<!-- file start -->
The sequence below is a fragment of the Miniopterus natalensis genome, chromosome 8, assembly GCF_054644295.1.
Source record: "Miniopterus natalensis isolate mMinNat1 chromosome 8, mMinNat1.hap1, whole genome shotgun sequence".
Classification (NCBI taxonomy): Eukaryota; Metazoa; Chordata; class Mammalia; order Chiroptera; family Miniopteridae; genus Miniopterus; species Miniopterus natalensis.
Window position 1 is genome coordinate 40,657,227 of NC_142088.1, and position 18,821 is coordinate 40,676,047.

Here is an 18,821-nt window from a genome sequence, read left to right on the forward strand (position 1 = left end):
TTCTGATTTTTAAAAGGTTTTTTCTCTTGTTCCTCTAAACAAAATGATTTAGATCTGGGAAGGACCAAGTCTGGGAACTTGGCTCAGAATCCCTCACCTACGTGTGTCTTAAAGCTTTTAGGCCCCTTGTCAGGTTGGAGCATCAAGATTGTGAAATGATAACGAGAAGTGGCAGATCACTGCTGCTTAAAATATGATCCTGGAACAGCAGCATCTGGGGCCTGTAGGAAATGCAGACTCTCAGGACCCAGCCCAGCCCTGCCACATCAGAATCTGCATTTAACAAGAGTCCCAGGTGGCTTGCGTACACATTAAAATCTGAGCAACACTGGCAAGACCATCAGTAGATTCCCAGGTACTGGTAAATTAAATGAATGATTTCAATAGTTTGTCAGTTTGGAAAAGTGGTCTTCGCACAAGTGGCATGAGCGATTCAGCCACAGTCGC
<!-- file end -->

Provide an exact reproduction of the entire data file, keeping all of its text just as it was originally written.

The sequence below is a fragment of the Miniopterus natalensis genome, chromosome 8, assembly GCF_054644295.1.
Source record: "Miniopterus natalensis isolate mMinNat1 chromosome 8, mMinNat1.hap1, whole genome shotgun sequence".
Classification (NCBI taxonomy): Eukaryota; Metazoa; Chordata; class Mammalia; order Chiroptera; family Miniopteridae; genus Miniopterus; species Miniopterus natalensis.
Window position 1 is genome coordinate 40,657,227 of NC_142088.1, and position 18,821 is coordinate 40,676,047.

Here is an 18,821-nt window from a genome sequence, read left to right on the forward strand (position 1 = left end):
TTCTGATTTTTAAAAGGTTTTTTCTCTTGTTCCTCTAAACAAAATGATTTAGATCTGGGAAGGACCAAGTCTGGGAACTTGGCTCAGAATCCCTCACCTACGTGTGTCTTAAAGCTTTTAGGCCCCTTGTCAGGTTGGAGCATCAAGATTGTGAAATGATAACGAGAAGTGGCAGATCACTGCTGCTTAAAATATGATCCTGGAACAGCAGCATCTGGGGCCTGTAGGAAATGCAGACTCTCAGGACCCAGCCCAGCCCTGCCACATCAGAATCTGCATTTAACAAGAGTCCCAGGTGGCTTGCGTACACATTAAAATCTGAGCAACACTGGCAAGACCATCAGTAGATTCCCAGGTACTGGTAAATTAAATGAATGATTTCAATAGTTTGTCAGTTTGGAAAAGTGGTCTTCGCACAAGTGGCATGAGCGATTCAGCCACAGTCGC